Diverticulitis is a medical condition in which infection or inflammation of 1 or more diverticula, occurs. Diverticulitis is less likely to occur in individuals under age of 40, than in those over 40.
However, it may be severe in individuals of any age. Usually the symptoms of Diverticulitis include fever, tenderness (mostly in lower left abdominal area), and pain. The diagnosis of Diverticulitis is based on the symptoms. A study of a barium enema x-rays confirm the Diverticulitis. Doctors try to distinguish diverticulitis from other disorders, such as large intestine or ovary cancer and appendicitis. A CT (computed tomography) scan or ultrasound can be required to be confidant the problem is not abscess or appendicitis. To eliminate cancer, a doctor can perform the colonoscopy procedure, especially if there is bleeding that exists.
Exploratory surgery may be required to confirm Diverticulitis diagnosis. Diverticulitis inflammation may cause fistulas (abnormal connections) between the person’s large intestine and other parts of body. Most fistulas form between the bladder and sigmoid colon. Such fistulas are more likely to occur in males than females, bur removal of uterus (hysteroctomy) increases female risk. Other fistulas can appear between the small intestine and large intestine, abdominal wall, chest or thigh, vagina and uterus. Other complications of Diverticulitis such as intestinal obstruction, surrounding structures inflammations, spreading inflammations of the intestinal wall, bleeding, peritonitis (abdomen infection), abscess, and perforation (divirticulum wall rupture).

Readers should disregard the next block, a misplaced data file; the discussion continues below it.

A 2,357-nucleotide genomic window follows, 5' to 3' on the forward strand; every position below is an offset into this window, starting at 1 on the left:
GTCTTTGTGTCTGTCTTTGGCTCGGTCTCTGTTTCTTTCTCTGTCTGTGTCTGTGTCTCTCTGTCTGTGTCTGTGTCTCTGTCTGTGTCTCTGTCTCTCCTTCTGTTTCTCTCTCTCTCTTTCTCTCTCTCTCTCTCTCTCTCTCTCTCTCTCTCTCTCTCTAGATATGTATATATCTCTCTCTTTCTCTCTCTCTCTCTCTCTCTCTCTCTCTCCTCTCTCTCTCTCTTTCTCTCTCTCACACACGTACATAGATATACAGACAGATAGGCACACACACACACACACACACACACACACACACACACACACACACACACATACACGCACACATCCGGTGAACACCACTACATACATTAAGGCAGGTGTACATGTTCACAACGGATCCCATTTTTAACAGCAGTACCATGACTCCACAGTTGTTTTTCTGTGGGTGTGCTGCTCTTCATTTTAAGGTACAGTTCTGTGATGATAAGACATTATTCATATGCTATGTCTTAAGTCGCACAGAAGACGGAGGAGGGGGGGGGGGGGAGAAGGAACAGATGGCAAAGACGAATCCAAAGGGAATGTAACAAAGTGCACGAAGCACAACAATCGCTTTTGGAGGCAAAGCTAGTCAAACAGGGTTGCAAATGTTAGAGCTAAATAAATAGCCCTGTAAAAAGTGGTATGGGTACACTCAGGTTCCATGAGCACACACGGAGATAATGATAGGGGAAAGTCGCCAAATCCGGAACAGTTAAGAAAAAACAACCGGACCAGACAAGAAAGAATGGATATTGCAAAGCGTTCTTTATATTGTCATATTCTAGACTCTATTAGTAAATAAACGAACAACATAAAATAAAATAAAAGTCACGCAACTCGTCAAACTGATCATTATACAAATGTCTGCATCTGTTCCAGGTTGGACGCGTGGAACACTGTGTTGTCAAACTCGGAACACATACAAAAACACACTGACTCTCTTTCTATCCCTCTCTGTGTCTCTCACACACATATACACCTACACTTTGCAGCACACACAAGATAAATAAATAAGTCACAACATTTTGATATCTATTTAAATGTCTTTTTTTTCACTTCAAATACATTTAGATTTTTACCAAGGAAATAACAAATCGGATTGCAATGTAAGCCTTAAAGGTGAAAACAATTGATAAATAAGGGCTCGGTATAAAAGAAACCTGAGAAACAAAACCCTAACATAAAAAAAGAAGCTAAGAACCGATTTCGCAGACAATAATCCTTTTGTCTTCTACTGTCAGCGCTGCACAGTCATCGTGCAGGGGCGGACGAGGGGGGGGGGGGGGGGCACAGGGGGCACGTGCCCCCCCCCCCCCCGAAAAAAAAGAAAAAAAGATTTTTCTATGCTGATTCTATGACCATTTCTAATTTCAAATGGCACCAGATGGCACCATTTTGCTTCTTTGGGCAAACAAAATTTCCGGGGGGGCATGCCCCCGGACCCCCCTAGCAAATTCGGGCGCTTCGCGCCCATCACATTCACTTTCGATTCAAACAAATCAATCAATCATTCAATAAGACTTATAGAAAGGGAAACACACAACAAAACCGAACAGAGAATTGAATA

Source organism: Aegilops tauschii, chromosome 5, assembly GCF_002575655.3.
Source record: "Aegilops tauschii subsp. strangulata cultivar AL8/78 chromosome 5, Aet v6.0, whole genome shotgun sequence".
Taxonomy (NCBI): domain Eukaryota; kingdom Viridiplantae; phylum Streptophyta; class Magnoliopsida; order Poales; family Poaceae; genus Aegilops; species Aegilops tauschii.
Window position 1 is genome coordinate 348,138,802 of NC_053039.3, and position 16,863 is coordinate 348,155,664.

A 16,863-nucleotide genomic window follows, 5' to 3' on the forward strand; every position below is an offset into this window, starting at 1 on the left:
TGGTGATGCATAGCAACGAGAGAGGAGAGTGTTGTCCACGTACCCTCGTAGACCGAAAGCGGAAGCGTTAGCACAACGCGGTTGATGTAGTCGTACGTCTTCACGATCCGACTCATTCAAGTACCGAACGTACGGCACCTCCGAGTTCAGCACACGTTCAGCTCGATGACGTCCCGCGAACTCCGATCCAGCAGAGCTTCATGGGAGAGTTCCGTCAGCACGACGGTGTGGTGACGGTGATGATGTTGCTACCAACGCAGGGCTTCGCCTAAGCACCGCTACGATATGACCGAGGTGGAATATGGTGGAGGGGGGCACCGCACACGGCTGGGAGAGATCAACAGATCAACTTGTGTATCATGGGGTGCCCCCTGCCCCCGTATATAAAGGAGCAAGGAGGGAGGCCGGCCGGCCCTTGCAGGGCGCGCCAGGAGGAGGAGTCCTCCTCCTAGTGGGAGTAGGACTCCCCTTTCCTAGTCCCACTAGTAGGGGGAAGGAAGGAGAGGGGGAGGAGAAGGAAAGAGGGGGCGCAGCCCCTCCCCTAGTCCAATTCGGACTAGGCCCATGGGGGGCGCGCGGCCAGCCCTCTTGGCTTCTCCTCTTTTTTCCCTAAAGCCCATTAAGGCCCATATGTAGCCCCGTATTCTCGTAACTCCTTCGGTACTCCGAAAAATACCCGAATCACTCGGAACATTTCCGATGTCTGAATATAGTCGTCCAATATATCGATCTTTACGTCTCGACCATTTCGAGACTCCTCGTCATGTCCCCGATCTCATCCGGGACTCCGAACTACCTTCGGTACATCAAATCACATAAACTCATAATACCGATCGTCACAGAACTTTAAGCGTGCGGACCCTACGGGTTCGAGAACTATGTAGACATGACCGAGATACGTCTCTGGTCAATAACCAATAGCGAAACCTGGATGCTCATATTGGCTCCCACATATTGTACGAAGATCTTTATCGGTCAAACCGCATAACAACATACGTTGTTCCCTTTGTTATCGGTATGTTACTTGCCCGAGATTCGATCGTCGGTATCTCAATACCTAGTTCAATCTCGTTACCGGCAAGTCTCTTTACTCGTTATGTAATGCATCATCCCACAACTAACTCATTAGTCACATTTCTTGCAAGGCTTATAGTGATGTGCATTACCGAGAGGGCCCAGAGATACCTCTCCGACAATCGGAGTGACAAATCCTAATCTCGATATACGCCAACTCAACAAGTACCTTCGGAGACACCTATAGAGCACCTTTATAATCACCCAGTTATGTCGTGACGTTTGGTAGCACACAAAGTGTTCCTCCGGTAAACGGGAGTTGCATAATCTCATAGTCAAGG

The treatment of mild Diverticulitis consists of resting at home, oral antibiotics, and liquid diet. After several days, an individual may start low-fiber, soft diet and taking daily preparation of psyllium seed. Individuals with more severe diverticulitis, where fever, abdominal pain or other complications occur, must be admitted to the hospital. The patients are given intravenous antibiotics and fluids, and do not take food or fluid by the mouth until the symptoms improve. If the Diverticulitis does not subside, a patient can require surgery, especially if fever, tenderness, or pain increases.
Approx. 20% of patients with Diverticulitis need surgery because the condition does not improve; about 70% of people with such disease experience inflammation and pain, and remaining of those have obstruction, fistulas, or bleeding. Emergency surgery is needed for people hospitalized for peritonitis and intestinal perforation. The surgeon usually removes the perforated segment and creates an opening between the skin’s surface and large intestine (colostomy). Intestine’s cut ends are rejoined at the time a follow-up surgery, and colostomy is closed.
When excessive bleeding persists, the cause may be found by injecting a dye into the artery that supplies the person’s large intestine and after that, performing X-Ray (angiography procedure). Injection of a medication called Vasopressin that constricts artery, can keep bleeding under control, but may be dangerous, mostly in older people. Sometimes, bleeding begins again within several days, requiring operation. If the cause of bleeding is known, removal of the damaged intestine section is possible. Fistula treatment consists of removing large intestine’s section, where the fistula starts and rejoining the cut end.